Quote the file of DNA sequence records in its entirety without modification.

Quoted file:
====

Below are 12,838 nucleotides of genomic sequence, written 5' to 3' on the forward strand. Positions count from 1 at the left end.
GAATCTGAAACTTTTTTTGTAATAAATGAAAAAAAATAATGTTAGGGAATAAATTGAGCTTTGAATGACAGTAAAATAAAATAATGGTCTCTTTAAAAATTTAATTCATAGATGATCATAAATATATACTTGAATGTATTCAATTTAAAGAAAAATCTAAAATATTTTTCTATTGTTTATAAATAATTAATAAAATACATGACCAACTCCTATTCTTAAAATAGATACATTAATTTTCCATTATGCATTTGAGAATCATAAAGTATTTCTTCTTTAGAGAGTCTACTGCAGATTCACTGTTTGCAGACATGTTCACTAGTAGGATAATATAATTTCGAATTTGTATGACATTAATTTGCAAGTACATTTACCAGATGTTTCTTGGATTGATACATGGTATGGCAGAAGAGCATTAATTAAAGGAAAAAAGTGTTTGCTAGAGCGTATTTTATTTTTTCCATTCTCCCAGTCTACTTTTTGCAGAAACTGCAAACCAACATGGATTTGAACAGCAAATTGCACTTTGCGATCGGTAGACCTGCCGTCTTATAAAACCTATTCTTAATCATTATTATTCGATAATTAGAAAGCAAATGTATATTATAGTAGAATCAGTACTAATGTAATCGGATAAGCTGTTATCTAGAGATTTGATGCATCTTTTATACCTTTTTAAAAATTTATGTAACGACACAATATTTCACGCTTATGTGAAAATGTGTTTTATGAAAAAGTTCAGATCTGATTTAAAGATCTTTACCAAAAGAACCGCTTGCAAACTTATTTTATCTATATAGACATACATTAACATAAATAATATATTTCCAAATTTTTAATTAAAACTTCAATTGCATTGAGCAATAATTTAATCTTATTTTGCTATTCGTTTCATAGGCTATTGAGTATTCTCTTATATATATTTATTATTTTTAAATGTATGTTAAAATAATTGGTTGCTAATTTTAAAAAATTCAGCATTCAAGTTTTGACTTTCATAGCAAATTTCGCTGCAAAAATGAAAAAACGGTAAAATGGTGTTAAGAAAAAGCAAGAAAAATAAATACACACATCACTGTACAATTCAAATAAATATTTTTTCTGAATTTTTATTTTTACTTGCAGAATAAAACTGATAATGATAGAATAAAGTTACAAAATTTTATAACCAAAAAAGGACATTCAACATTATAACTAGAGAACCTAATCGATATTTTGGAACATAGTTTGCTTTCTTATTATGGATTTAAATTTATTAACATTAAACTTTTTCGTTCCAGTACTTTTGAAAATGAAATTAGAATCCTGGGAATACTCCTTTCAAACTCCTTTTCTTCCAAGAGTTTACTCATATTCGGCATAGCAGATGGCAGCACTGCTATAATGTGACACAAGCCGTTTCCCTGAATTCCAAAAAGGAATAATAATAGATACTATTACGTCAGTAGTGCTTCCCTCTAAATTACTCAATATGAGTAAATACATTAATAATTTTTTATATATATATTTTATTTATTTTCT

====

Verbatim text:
Below are 12,838 nucleotides of genomic sequence, written 5' to 3' on the forward strand. Positions count from 1 at the left end.
GAATCTGAAACTTTTTTTGTAATAAATGAAAAAAAATAATGTTAGGGAATAAATTGAGCTTTGAATGACAGTAAAATAAAATAATGGTCTCTTTAAAAATTTAATTCATAGATGATCATAAATATATACTTGAATGTATTCAATTTAAAGAAAAATCTAAAATATTTTTCTATTGTTTATAAATAATTAATAAAATACATGACCAACTCCTATTCTTAAAATAGATACATTAATTTTCCATTATGCATTTGAGAATCATAAAGTATTTCTTCTTTAGAGAGTCTACTGCAGATTCACTGTTTGCAGACATGTTCACTAGTAGGATAATATAATTTCGAATTTGTATGACATTAATTTGCAAGTACATTTACCAGATGTTTCTTGGATTGATACATGGTATGGCAGAAGAGCATTAATTAAAGGAAAAAAGTGTTTGCTAGAGCGTATTTTATTTTTTCCATTCTCCCAGTCTACTTTTTGCAGAAACTGCAAACCAACATGGATTTGAACAGCAAATTGCACTTTGCGATCGGTAGACCTGCCGTCTTATAAAACCTATTCTTAATCATTATTATTCGATAATTAGAAAGCAAATGTATATTATAGTAGAATCAGTACTAATGTAATCGGATAAGCTGTTATCTAGAGATTTGATGCATCTTTTATACCTTTTTAAAAATTTATGTAACGACACAATATTTCACGCTTATGTGAAAATGTGTTTTATGAAAAAGTTCAGATCTGATTTAAAGATCTTTACCAAAAGAACCGCTTGCAAACTTATTTTATCTATATAGACATACATTAACATAAATAATATATTTCCAAATTTTTAATTAAAACTTCAATTGCATTGAGCAATAATTTAATCTTATTTTGCTATTCGTTTCATAGGCTATTGAGTATTCTCTTATATATATTTATTATTTTTAAATGTATGTTAAAATAATTGGTTGCTAATTTTAAAAAATTCAGCATTCAAGTTTTGACTTTCATAGCAAATTTCGCTGCAAAAATGAAAAAACGGTAAAATGGTGTTAAGAAAAAGCAAGAAAAATAAATACACACATCACTGTACAATTCAAATAAATATTTTTTCTGAATTTTTATTTTTACTTGCAGAATAAAACTGATAATGATAGAATAAAGTTACAAAATTTTATAACCAAAAAAGGACATTCAACATTATAACTAGAGAACCTAATCGATATTTTGGAACATAGTTTGCTTTCTTATTATGGATTTAAATTTATTAACATTAAACTTTTTCGTTCCAGTACTTTTGAAAATGAAATTAGAATCCTGGGAATACTCCTTTCAAACTCCTTTTCTTCCAAGAGTTTACTCATATTCGGCATAGCAGATGGCAGCACTGCTATAATGTGACACAAGCCGTTTCCCTGAATTCCAAAAAGGAATAATAATAGATACTATTACGTCAGTAGTGCTTCCCTCTAAATTACTCAATATGAGTAAATACATTAATAATTTTTTATATATATATTTTATTTATTTTCT